This #1 New York Timesbestseller and young adult read is perfect and relevant for 2019, because it has been 50 years since the Apollo 11 mission and man’s first walk on the moon on July 16, 1969. Author Margot Lee Shetterly describes in vivid details the story of four African American women making their mark in NASA history. These women, Dorothy Vaughan, Mary Jackson, Katherine Johnson, and Christine Darden, worked as mathematicians and “human computers” for NASA, meaning they created and solved equations and calculated numbers and flight paths that would send rockets and astronauts into space. Segregated at work, these women’s mathematical skills impressed their mostly white and male counterparts and allowed many of them to be promoted from human computers to engineers and computer programmers. Their careers spanned from World War II, the Cold War, the Civil Rights Movement, and the Space Race. Hidden Figures is a must-read for not just history fans, but for everyone.

From the Civil War to World War II and then to the Space Race, these historical novels cover a wide span of history and are a must-read for young adults.

xoxo,

Megan

 

Ending #SharkWeek with a DIY Activity and a Recipe

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As #SharkWeek wraps up, I’m ending the week with a bang…or bite, a shark bite that is. Below are two ideas, one DIY project, and one recipe, for you and your family to make and enjoy. First, it is a simple and fun Ocean Slime activity. Then, enjoy tasty Shark Marshmallow Pops. 

I hope you have had as much fun as I have celebrating #SharkWeek. Being the over-planner that I am, I’m already thinking about next year’s posts!

Ocean Slime 

Materials: 

  • 1 cup clear glue
  • 1/2 of liquid starch
  • Blue food coloring
  • Small ocean animal decorations or shells

Directions: 

  1. In a bowl, mix the glue and a few drops of blue food coloring together. Add in the liquid starch. Be careful and don’t pour in too much starch at first; otherwise, the mixture will get hard.
  2. Knead the slime until it no longer sticks to your hands. Add more liquid starch, if needed.
  3. Once you have your desired consistency, sprinkle the slime with the shells and animals. Have fun!

 

Shark Marshmallow Pops 

Ingredients: 

  • Giant marshmallows
  • 2 cups blue candy melts
  • 1 cup chocolate candy melts or chocolate chips
  • Small candy eyes
  • Lollipop sticks

Directions: 

  1. Place a lollipop stick into the bottom of each marshmallow. It is up to you on how many marshmallow pops you want to make.
  2. In the microwave, heat the blue candy melts. It should take about 3 – 4 minutes, stirring every 30 seconds until melted.
  3. Cover the entire marshmallow, except for a half oval at the bottom front, in the melted chocolate.

     

  4. Stick 2 candy eyes at the top and place in the freezer until the blue candy has hardened.
  5. While the marshmallows are in the freezer, use the remaining blue melted chocolate and pipe a small fin onto parchment paper. Place in the freezer.
  6. Once hardened, peel the fins off the paper. Dip the bottom into the melted blue chocolate and place on top of the marshmallow.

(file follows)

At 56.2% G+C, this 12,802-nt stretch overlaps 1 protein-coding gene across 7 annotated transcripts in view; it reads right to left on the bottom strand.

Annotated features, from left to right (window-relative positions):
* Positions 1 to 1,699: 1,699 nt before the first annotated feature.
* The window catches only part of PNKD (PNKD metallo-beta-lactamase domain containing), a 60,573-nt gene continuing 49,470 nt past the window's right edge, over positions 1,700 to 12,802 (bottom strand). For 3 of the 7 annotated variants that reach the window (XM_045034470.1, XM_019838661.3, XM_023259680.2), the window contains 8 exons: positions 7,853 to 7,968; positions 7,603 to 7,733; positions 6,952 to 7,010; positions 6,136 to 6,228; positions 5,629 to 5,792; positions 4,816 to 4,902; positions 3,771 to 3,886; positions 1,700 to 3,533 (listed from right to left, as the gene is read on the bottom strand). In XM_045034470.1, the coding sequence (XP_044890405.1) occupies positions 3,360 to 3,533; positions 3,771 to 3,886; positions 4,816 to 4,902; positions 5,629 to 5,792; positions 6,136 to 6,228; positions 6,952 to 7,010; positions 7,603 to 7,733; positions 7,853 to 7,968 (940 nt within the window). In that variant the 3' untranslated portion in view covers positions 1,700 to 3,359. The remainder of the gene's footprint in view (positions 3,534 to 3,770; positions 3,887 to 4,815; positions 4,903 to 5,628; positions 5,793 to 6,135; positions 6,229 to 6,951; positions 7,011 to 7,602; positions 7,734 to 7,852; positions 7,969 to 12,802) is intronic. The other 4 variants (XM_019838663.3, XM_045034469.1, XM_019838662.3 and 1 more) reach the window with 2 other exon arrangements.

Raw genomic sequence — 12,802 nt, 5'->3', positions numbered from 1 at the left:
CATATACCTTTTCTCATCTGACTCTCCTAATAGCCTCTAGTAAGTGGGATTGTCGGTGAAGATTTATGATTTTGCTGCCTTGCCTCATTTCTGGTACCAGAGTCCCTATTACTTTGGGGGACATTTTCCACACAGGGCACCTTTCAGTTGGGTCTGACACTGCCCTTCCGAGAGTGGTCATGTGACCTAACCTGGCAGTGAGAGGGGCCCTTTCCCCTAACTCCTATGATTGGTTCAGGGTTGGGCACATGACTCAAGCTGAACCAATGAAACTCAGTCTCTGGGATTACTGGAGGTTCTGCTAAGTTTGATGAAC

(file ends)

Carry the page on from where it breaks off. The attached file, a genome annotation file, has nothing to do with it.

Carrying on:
7. In the microwave, melt the chocolate candy melts for 2 – 3 minutes, stirring every 30 seconds.
  8. With the melted chocolate, pipe a zig-zag teeth/mouth on the white part of the marshmallow. You can also add extra decorations to your shark with the chocolate.

Enjoy!

xoxo,

Megan

 

 

 

 

 

9 Ways to Travel While Still Maintaining Your Budget

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It is hard to fathom that the summer is halfway over. With no school and longer days still here, there is no better time to travel. However, taking trips can be expensive. But, never fear, there are still ways to travel and enjoy the summer season without breaking the bank.

Start a Travel Fund: Start collecting your spare change or setting aside money for an upcoming trip. You can also create a savings account just for traveling. Little by little your money will add up, and before you know it, you’ll be in your dream vacation spot.

Go During the Middle of the Week: Did you know hotel rates and other travel expenses are lower during the middle of the week than the weekends? Try going on vacation during the week. You’ll end up saving more money and won’t have to deal with crowds at popular tourist attractions. Another way to save is to travel during the off-season. Research your destination and see when the crowds are the lowest. For some places, winter is the highest tourist time, while summer is the busiest for other destinations.

Visit Nearby Destinations: While staying in one place, explore the surrounding areas. For example, if you are staying in a major city, take the time to venture out to nearby tourist attractions. This will save you time and money without having to plan another trip.

Have a Staycation: There are probably places in your own hometown you have never explored! Take a day or two and get to know your city a little bit more. Visit the little, unknown places, historic sites, and more. You never know what history you’ll learn about your hometown. Also, read your newspaper and look online for free events and festivals to take part in.

Research Your Accommodations: Hotels aren’t the only place to stay while on vacation. Vacation rental websites, such as Airbnb.com and VRBO.com, are great places to search for cheaper accommodations in different cities. Plus, you’ll get to live like a local while exploring a new place. Another benefit is the possibility of having a kitchen, where you can make your meals and save on food. Be sure to read the rentals’ ratings and reviews before booking.

Take Advantage of Free Things: There is no shame in taking advantage of free entertainment, attractions, and transportation while on a trip. Sites like museums and parks can be free to visitors. Also, look into your location’s events, including concerts, art shows, and more to experience. Another way to save money is by using public transportation or, when possible, walking.

Fly Right: Prices for plane tickets vary throughout the time of the year and day of the week. It is recommended you purchase your tickets 50 to 100 days before your trip. Another way to save money is research prices through travel websites, such as Kayak, Expedia, and Airfarewatchdog.com. Try to plan your departures on a Thursday and returns on Monday to save more. When traveling abroad, fly to your destination during the off-season for cheaper airfares.